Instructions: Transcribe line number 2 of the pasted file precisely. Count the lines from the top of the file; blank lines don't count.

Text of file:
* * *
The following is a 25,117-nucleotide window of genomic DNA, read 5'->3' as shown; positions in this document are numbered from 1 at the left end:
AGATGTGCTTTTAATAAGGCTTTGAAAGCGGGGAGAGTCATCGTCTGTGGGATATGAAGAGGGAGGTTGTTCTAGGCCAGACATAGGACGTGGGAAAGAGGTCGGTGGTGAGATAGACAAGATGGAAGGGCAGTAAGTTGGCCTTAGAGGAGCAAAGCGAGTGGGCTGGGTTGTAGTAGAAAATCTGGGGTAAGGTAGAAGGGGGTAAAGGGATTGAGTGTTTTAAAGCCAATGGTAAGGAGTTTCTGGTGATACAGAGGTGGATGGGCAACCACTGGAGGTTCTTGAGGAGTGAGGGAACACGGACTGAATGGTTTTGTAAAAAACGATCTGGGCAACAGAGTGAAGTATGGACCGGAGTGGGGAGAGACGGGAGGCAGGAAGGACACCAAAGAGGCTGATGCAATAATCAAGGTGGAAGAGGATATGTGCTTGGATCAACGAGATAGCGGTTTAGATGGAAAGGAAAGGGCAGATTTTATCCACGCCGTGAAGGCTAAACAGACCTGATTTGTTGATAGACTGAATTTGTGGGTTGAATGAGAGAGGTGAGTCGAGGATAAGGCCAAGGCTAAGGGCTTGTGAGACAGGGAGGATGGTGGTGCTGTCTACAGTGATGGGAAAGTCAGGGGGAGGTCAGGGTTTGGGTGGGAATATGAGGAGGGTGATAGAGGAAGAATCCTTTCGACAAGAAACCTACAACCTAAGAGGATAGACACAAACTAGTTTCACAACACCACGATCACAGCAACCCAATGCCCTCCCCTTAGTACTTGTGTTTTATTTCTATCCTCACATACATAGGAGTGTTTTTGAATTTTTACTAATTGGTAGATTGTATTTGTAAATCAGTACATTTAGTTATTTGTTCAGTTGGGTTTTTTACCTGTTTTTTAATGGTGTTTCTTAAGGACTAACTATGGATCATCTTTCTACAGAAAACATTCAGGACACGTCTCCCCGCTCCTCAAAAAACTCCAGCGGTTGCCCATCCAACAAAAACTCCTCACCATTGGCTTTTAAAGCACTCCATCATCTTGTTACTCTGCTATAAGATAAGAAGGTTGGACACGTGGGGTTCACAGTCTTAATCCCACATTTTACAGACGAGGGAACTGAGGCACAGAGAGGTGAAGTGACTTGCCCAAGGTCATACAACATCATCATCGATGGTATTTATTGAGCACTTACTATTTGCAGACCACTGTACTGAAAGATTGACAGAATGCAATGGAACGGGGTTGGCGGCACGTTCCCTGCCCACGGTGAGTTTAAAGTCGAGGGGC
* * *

AGATGTGCTTTTAATAAGGCTTTGAAAGCGGGGAGAGTCATCGTCTGTGGGATATGAAGAGGGAGGTTGTTCTAGGCCAGACATAGGACGTGGGAAAGAGGTCGGTGGTGAGATAGACAAGATGGAAGGGCAGTAAGTTGGCCTTAGAGGAGCAAAGCGAGTGGGCTGGGTTGTAGTAGAAAATCTGGGGTAAGGTAGAAGGGGGTAAAGGGATTGAGTGTTTTAAAGCCAATGGTAAGGAGTTTCTGGTGATACAGAGGTGGATGGGCAACCACTGGAGGTTCTTGAGGAGTGAGGGAACACGGACTGAATGGTTTTGTAAAAAACGATCTGGGCAACAGAGTGAAGTATGGACCGGAGTGGGGAGAGACGGGAGGCAGGAAGGACACCAAAGAGGCTGATGCAATAATCAAGGTGGAAGAGGATATGTGCTTGGATCAACGAGATAGCGGTTTAGATGGAAAGGAAAGGGCAGATTTTATCCACGCCGTGAAGGCTAAACAGACCTGATTTGTTGATAGACTGAATTTGTGGGTTGAATGAGAGAGGTGAGTCGAGGATAAGGCCAAGGCTAAGGGCTTGTGAGACAGGGAGGATGGTGGTGCTGTCTACAGTGATGGGAAAGTCAGGGGGAGGTCAGGGTTTGGGTGGGAATATGAGGAGGGTGATAGAGGAAGAATCCTTTCGACAAGAAACCTACAACCTAAGAGGATAGACACAAACTAGTTTCACAACACCACGATCACAGCAACCCAATGCCCTCCCCTTAGTACTTGTGTTTTATTTCTATCCTCACATACATAGGAGTGTTTTTGAATTTTTACTAATTGGTAGATTGTATTTGTAAATCAGTACATTTAGTTATTTGTTCAGTTGGGTTTTTTACCTGTTTTTTAATGGTGTTTCTTAAGGACTAACTATGGATCATCTTTCTACAGAAAACATTCAGGACACGTCTCCCCGCTCCTCAAAAAACTCCAGCGGTTGCCCATCCAACAAAAACTCCTCACCATTGGCTTTTAAAGCACTCCATCATCTTGTTACTCTGCTATAAGATAAGAAGGTTGGACACGTGGGGTTCACAGTCTTAATCCCACATTTTACAGACGAGGGAACTGAGGCACAGAGAGGTGAAGTGACTTGCCCAAGGTCATACAACATCATCATCGATGGTATTTATTGAGCACTTACTATTTGCAGACCACTGTACTGAAAGATTGACAGAATGCAATGGAACGGGGTTGGCGGCACGTTCCCTGCCCACGGTGAGTTTAAAGTCGAGGGGC